The 2017 Mazda CX-5 Grand Touring Review: Driving on the country roads that zigzag around plots of farmland in rural East Texas, one thing is clear about the new Mazda CX-5. It still carries some sports-car DNA. That’s long been the chief selling point for the CX-5, a family-friendly vehicle that has reasonable space for baby seats in back, yet still feels light, nimble and enjoyable when you flick the steering wheel and zoom by cow pastures. It’s perfect for drivers who need practicality, but also want a hint of the MX-5 Miata’s smile-making personality.
For people who know Mazda, that’s no surprise. This brand has built its reputation around sparkling handling and Japanese reliability, sort of like a BMW of the Far East, but without the luxury price tag.
To me, though, the surprising thing about the new CX-5 isn’t that it has the best handling in its class. It’s that it has the nicest cabin, too.
I’ve never driven a reasonably priced crossover that was fitted with as much rich, supple, soft-touch material as this one. The leather feels fantastic. All the touch points are padded and smooth. Everything is stitched together and neatly styled like a fine Italian handbag.
To be fair, my tester was a loaded Grand Touring model that rang up at $32,785. The base model’s cabin comes across as Bulgarian, not Italian, but still a nice-try knockoff of the Lexus, Audi and Mercedes interiors that command big bucks.
It’s a cabin that’s trying harder, and reaching farther, than the CX-5 has attempted before. That’s important if Mazda will ever be able to expand its core buyers beyond a niche that cares religiously about brake feel and body roll. Both those are spectacular, by the way, so car geeks like me can rejoice.
From a styling standpoint, the CX-5 seems to follow the same formula as many refreshed CUV competitors: a bigger grille, more body creases and a higher belt line. Nearly every crossover today is following that pattern, so this one ends up looking contemporary but not particularly wild.
It also recently joined the rest of the Mazda lineup in being named a “Top Safety Pick+” by the Insurance Institute for Highway Safety. Its driver assistance package, called i-ACTIVSENSE, includes all kinds of sensors and warnings to help you monitor blind spots and keep you safely in your lane.
It also comes with Smart City Brake Support, which can automatically prime and then apply the brakes if a radar sensor predicts a collision when you’re driving under 20 mph.
I particularly enjoyed the heads-up display on my tester that recognizes traffic signs and projects that information up near the windshield. It’s got a space-age feel to it, sure, but it’s also surprisingly useful for those times you’re driving along and can’t remember the current speed limit. The CX-5 can read the signs and let you know.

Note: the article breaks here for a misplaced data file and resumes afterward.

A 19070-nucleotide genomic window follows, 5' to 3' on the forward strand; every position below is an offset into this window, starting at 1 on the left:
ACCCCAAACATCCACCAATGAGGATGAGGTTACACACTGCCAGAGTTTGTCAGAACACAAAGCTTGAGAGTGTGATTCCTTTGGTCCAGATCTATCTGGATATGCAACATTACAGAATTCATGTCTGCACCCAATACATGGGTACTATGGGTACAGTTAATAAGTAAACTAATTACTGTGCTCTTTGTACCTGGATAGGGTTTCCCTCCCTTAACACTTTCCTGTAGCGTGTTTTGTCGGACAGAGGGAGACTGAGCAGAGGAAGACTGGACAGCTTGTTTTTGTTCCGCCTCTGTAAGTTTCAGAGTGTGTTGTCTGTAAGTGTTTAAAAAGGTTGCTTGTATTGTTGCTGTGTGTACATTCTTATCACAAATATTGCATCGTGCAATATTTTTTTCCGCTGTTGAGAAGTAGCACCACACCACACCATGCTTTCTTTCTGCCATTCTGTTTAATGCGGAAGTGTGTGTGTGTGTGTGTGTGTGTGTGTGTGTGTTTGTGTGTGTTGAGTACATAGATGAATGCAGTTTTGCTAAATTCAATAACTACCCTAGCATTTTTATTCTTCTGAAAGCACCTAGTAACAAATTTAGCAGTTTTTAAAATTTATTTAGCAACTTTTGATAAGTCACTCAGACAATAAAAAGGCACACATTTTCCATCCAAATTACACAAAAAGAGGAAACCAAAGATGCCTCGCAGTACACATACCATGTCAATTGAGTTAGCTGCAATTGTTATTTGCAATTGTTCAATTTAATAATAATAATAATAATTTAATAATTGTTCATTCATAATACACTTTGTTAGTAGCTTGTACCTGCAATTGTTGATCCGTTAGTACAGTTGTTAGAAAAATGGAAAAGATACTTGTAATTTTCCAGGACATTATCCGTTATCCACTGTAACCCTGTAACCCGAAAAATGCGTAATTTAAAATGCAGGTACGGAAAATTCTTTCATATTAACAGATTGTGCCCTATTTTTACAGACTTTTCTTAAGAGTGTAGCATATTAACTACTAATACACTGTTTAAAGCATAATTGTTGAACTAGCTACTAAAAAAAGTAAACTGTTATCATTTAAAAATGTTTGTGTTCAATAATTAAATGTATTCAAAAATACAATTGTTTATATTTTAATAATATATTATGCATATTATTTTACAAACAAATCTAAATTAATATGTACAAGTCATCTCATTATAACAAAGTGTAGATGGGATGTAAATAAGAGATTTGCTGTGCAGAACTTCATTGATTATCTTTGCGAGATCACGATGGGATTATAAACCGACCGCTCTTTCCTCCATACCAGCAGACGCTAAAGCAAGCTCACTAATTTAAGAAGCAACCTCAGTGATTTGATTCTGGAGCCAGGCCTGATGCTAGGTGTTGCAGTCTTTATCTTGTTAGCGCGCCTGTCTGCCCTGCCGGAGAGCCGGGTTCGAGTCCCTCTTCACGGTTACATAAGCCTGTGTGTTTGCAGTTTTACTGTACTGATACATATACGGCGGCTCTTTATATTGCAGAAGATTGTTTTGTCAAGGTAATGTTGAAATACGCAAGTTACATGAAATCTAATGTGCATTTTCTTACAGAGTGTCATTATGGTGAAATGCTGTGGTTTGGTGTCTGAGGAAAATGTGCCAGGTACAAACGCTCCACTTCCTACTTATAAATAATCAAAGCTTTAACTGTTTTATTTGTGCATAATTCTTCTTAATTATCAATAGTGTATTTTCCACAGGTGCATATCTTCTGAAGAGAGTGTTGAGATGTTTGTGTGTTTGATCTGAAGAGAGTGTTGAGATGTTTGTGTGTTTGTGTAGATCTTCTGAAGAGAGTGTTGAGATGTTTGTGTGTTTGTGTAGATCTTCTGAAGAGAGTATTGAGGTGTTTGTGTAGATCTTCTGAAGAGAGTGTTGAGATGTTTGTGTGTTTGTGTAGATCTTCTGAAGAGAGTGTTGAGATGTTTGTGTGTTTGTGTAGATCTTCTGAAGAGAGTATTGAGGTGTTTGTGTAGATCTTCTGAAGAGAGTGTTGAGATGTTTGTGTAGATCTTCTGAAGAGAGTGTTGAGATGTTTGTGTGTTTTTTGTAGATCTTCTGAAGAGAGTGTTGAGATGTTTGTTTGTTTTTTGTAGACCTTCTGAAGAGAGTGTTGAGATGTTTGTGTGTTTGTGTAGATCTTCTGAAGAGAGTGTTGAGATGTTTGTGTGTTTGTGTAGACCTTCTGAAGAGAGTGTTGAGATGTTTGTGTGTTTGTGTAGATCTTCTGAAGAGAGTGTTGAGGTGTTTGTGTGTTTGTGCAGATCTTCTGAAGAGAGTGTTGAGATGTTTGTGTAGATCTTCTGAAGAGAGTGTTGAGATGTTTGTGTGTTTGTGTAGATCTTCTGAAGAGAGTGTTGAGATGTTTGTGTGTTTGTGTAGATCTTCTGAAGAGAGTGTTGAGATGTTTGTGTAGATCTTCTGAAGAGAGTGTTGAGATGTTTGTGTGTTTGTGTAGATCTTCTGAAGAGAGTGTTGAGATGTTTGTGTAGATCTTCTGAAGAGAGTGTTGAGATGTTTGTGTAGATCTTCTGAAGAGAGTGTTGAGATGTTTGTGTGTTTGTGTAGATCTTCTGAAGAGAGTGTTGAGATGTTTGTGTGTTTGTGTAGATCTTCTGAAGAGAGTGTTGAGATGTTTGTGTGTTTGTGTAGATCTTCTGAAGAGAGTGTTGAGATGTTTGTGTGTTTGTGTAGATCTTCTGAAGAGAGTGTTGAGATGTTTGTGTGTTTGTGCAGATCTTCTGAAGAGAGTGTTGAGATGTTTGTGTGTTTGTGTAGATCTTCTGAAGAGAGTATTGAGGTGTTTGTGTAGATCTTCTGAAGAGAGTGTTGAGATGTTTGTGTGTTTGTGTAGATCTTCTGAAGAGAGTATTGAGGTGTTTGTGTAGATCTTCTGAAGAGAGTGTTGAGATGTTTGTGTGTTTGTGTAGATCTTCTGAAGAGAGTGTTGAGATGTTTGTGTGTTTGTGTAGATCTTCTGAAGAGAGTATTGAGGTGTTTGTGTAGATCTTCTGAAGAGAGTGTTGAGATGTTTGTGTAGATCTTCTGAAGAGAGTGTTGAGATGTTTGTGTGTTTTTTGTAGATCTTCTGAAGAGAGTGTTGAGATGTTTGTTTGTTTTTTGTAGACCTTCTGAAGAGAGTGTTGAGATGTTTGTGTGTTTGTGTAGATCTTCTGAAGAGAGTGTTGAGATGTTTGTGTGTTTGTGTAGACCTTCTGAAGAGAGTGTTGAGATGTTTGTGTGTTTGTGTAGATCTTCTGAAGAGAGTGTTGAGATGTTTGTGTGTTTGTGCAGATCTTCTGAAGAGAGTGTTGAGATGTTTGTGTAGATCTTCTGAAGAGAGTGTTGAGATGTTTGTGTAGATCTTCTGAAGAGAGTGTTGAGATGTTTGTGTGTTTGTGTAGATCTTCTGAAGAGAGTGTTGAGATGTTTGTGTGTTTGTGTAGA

Power comes from a 2.5-liter, four-cylinder engine that makes 187 horsepower. It’s tuned for a very fast throttle response that makes it seem more powerful than it really is, something that’s become a Mazda hallmark in recent years. It’s rated for 31 mpg on the highway even though it drives and sounds like something that ought to be more of a gas-guzzler.
Other additions for 2017 include G-Vectoring Control to enhance the handling, available radar cruise control, a reclining rear seat and rear A/C vents with two rear USB ports. That brings the total USB count to four, an important number for digital-dependent families.
What was tested? The 2017 Mazda CX-5 Grand Touring FWD with a base price of $29,395. Options on the test car are: Cargo mat for $70, machine gray paint for $300, a retractable cargo cover for $250 and the premium package for $1,830. The total MSRP price as tested including the $940 destination charge came to: $32,785
Wheelbase: 106.2 in.
Length: 179.1 in.
Width: 72.5 in.
Height: 66.1 in.
Power: 2.5-liter four cylinder with 187 hp and 185 lbs-ft of torque
Transmission: Six-speed automatic
Fuel economy: 24 city, 31 highway
Why buy it? Crisp handling, prompt acceleration and good fuel economy make the CX-5 a strong choice. A surprisingly luxurious cabin in the Grand Touring trim is a nice bonus.
Pricing starts at $24,045 for the base Sport trim, $25,915 for the well equipped Touring, and $29,395 for the luxury-oriented Grand Touring.
By Derek Price © AutoWire.Net - San Francisco
The 2017 Mazda CX-5 Grand Touring Bottom Line Review provided by: Tony Leopardo © AutoWire.Net
The Bottom Line: The 2017 Mazda CX-5 Grand Touring gets an upgrade and this all new Mazda crossover still remains sporty, and then adds some surprising nice luxury touches. The design for 2017 includes a fresh new look for its body and the new version is 15 percent stiffer for better handling and refinement. Now the abundant use of soft-touch materials makes the CX-5 Grand Touring stand out. Today it looks and feels more like an expensive luxury car. And I love that about it. And maybe, just for those reasons alone, you should “Drive one, Buy one, Today ©”.
This Bottom Line Review is provided by: Tony Leopardo © AutoWire.Net
“Tony the Car Guy” is an automotive writer, editor and publisher in the San Francisco Bay Area. If you have a question or comment for Tony send it to TonyLeo@pacbell.net or visit AutoWire.Net at www.autowire.net - And remember: “You Are What You Drive ©”
Column Name: Mazda’s CX-5 Gets an Upgrade
Topic: The 2017 Mazda CX-5 Grand Touring
Word Count: 957
Photo Caption: The 2017 Mazda CX-5 Grand Touring
Photo Credits: Mazda Internet Media
Series #: 2017 - 19
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2017 Mazda CX-5 Grand Touring